Unfortunately sometimes our co-workers and/or employees - no matter how much we want them to be OK and try to be supportive - will still persist in their suicidal behavior. This is a horrible fact of Life, however I also want you to consider something...As a professional Therapist and Online Life Coach, even I cannot control the behavior of other People, so give yourself a BREAK.


Even so, suicide of a co-worker or employee can be an awful experience for everyone who survives the victim in the wake of their death. When it comes to an appropriate response to suicide in the workplace, you have to know what to do.


If a colleague, friend, or even YOU are just not feeling “right” anymore and know something needs to change, but are not yet ready to go see a healthcare professional in person, please keep reading our blog.


We have TONS of great information about how to establish Health & Happiness in your Life as well as Loved Ones naturally with Balance. It is our hope that this information in this easy to access online life coach platform will make the difference in the lives of Men in our community.


In addition to the mission of the Balanced Man Plan to do our part in suicide prevention, we are also going to literally put our money where our mouth is. 20% of all proceeds from The Balanced Man Plan will be donated directly to the American Foundation For Suicide Prevention – so you’re investment in your own Health and Well-Being through Balance will continue to “pay it forward” for People who are struggling with suicidal thoughts and behavior, as well as with therapeutic services for the survivors left behind after suicide.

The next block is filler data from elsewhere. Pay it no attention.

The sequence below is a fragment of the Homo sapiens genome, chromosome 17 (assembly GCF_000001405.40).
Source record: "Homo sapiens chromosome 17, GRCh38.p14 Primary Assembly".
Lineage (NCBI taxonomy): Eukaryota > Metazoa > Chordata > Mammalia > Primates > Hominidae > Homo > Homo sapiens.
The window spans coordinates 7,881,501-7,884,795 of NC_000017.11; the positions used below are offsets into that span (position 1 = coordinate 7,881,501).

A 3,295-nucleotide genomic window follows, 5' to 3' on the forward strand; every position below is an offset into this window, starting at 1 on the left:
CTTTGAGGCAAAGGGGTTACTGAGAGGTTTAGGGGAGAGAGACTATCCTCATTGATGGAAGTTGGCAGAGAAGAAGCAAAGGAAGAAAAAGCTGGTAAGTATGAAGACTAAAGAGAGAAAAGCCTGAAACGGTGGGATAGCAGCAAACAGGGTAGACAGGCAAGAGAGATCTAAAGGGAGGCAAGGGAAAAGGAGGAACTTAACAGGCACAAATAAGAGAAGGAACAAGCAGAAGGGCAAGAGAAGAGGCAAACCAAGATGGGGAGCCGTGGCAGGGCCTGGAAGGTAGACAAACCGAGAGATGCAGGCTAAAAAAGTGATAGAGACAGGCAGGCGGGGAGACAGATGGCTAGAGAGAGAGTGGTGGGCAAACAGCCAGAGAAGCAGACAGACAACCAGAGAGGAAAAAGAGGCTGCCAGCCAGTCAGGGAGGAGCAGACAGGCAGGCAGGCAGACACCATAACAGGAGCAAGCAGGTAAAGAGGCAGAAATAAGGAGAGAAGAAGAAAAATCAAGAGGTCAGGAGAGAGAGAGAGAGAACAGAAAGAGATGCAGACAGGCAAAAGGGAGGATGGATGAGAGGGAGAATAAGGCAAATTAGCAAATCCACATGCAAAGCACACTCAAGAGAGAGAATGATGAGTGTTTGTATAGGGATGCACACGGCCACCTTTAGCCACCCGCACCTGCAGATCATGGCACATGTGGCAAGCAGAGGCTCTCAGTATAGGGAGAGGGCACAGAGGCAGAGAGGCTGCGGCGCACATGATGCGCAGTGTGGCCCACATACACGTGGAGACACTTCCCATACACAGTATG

My name is Logan Cohen and I am a Professional Therapist & Life Coach with over 10 years in the field of Counseling Psychology. I am a Clinical Supervisor for the American Association of Marriage & Family Therapy, as well as the founder of New Leaf Counseling Group, LLC in Charlotte, NC. After spending tens of thousands of clinical hours with my own clients, starting a successful group practice, as well as a beautiful Family, I “picked my head up from the grindstone” to check in on childhood Friends & Loved Ones.


I painfully discovered that more than a few of my childhood Friends passed away at a young age from preventable health conditions and decided that as a Man, Husband, Father, and Friend, I could no longer stand by as People suffered in silence and self-destructed rather than ask for help. It doesn’t have to be like that and the holistic healing methods offered by the Balanced Man Plan is designed to help People “get unstuck” and break free from old patterns that are the barriers between Self & quality of Life.


The Balanced Man Plan is a therapeutic digital experience delivered through Self-Guided Coaching Plans created by a Male Therapist with the common barriers & strengths of Men in mind. The Balanced Man Plan has the goal of introducing a natural Balance back to Life so it is sustainable for the optimal Health & Well-Being of Self and Loved Ones - and ALL from the privacy and comfort of Home. If you have enjoyed what you see so far, check out our Self Guided Coaching Plans!